Analysis

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Last Updated on December 9, 2020, by eNotes Editorial. Word Count: 1002

Haunted both literally and figuratively by the death of his father, Prince Hamlet is preoccupied by the subject of death throughout the play. Indeed, life and death—who lives, who dies, and what happens after death—are some of the central framing devices of Hamlet. In act III, Hamlet’s existential “To be or not to be” soliloquy captures many of these larger thematic ideas. One of the most famous passages in all of English literature, Hamlet’s speech poses a series of questions: To live, or to die? Why does one choose to live, when life is often painful, rather than face the unknown of death? Is it cowardly not to act decisively and choose death, or is it “nobler in the mind to suffer / The slings and arrows of outrageous fortune?” Hamlet, as he is throughout the play, is plagued by indecision in answering these questions.

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In the opening scene of Hamlet, the guards and Horatio spy the ghost of King Hamlet, and this spectral encounter sets the tone of the play moving forward. In the world of Hamlet, life and death are not separate realms, but closely intertwined, and communication from beyond the grave is not only possible, but necessary to further the action of the story. The ghost of King Hamlet reveals to Prince Hamlet that he will wander Purgatory until the young prince avenges his murder; as is so often the case with hauntings, a ghost appears to the living in order to address the unfinished business of its life. This suggests that one possibility of the afterlife in Hamlet’s world is one in which ghosts walk among—and communicate with—the living, at least until their wishes are acted upon.

As he continues to mourn his father, Hamlet is greatly disturbed by Queen Gertrude’s marriage to the late King’s brother Claudius. Because his father passed away only two months prior, Hamlet thinks the marriage is disrespectful, and he later suggests that Gertrude and Claudius's marriage is unnatural, even incestuous. Of course, Hamlet’s disgust at his mother’s remarriage is amplified tenfold when he learns the true cause of his father’s death. Hamlet’s concern for the proper respect of the dead is linked thematically to his broader contemplation of death itself. What does it mean to be remembered, he wonders, and will his actions in life matter after he himself is dead? The answer to this question, ultimately, is “yes.” In the bloody final scene of the play, Horatio—at Hamlet’s dying request—pledges to tell newly crowned Fortinbras the story of Hamlet and his demise.

In his soliloquy, Hamlet says,

To die—to sleep,

No more; and by a sleep to say we end

The heart-ache and the thousand natural shocks

That flesh is heir to: 'tis a consummation

Devoutly to be wish’d.

In his mourning of his father, his outrage at the murder, and his doomed love affair with Ophelia, Hamlet experiences a significant amount of heartache. He questions whether any of this is really worth it and suggests that to end the suffering of life is “a consummation devoutly to be wish’d”—in other words, a desirable action and end to his troubles. This soliloquy appears right before Hamlet’s “nunnery” scene with Ophelia, in which he insults and rejects her, and it makes sense that Hamlet is pondering the futility of life and love before doing so. He has decided that he cannot marry Ophelia, and even suspects her of conspiring with Claudius and Polonius against him. Hamlet is devastated by this, but for once, he is firm in his decision to tell Ophelia to “get thee to a nunnery.” What is the point of bearing children, Hamlet asks, if they will all end up sinners like Claudius and Gertrude? Why continue the human line at all? Hamlet’s suicidal, misanthropic musings eerily foreshadow Ophelia’s death, which was either a suicide or a terrible accident; the court does not know with certainty. Either way, Hamlet’s demands that she leave him and not produce any children are gruesomely met when Ophelia drowns.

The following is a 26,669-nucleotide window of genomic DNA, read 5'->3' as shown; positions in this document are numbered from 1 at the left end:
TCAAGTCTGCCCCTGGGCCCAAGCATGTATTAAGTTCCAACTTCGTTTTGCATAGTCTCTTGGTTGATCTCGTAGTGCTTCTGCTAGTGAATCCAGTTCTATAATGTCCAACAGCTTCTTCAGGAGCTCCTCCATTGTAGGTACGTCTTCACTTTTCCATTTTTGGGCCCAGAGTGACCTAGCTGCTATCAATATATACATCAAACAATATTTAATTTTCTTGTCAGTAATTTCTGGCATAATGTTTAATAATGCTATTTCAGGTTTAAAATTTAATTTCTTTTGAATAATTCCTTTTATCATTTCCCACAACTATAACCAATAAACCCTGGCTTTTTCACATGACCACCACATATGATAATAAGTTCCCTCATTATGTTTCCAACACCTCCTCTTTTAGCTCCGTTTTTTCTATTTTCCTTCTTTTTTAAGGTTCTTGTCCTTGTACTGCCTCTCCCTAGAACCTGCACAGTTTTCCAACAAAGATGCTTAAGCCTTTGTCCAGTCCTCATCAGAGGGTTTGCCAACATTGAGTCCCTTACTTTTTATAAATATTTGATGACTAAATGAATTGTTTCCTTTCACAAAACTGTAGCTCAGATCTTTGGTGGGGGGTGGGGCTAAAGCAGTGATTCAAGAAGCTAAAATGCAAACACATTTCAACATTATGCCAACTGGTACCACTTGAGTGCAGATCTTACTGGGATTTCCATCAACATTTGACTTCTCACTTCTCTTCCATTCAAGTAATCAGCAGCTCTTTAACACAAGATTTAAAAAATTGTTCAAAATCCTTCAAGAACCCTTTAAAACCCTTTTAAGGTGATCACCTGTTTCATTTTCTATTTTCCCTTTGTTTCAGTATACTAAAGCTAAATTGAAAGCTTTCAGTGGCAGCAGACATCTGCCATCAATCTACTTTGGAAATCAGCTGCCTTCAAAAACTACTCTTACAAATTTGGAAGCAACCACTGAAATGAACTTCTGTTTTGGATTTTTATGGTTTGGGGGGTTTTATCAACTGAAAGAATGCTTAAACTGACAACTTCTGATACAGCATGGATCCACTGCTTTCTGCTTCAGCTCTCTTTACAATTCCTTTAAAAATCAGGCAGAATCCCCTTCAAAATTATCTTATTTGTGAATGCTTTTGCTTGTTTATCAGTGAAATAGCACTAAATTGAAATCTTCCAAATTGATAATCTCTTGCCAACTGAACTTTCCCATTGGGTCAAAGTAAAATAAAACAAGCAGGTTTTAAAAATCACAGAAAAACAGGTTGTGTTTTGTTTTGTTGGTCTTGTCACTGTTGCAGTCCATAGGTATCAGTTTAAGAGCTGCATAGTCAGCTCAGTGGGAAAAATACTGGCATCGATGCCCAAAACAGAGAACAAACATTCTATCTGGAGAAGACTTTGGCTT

Perhaps the most important part of Hamlet’s soliloquy are the following lines:

To die, to sleep;

To sleep, perchance to dream—ay, there’s the rub,
For in that sleep of death what dreams may come,

When we have shuffled off this mortal coil,
Must give us pause—there’s the respect

That makes calamity of so long life.

This is the crucial problem at the center of Hamlet’s thoughts. If we cannot know what happens after death, he says, we are afraid of “what dreams may come” after we die. The fear of the unknown allows people to continue to live, even though, according to Hamlet, life itself is misery. Better the devil you know, he suggests: “rather bear those ills we have / Than to fly to others we know not of.”

Throughout the play, Hamlet’s uncertainty and unwillingness to act allows King Claudius to continue to live. In the third scene of act III, Hamlet has the opportunity to kill Claudius but shies away from it, thinking that if he kills Claudius while he is praying, Claudius might go to heaven, an unacceptable outcome for Hamlet, who wants Claudius to suffer for his crimes. In general, Hamlet muses, it is too much thinking that prevents people from taking decisive action: “Thus conscience does make cowards of us all, / And thus the native hue of resolution / Is sicklied o’er with the pale cast of thought.” Ultimately, Hamlet’s own inaction results in the bloodbath that is the final scene of the play, an irony given that he spent so long deliberating how and when to kill King Claudius. Ultimately, Hamlet does not have control over his own fate, but he does tell Horatio that he is ready to die prior to the duel scene. Perhaps Hamlet’s acceptance of death is his own kind of action.

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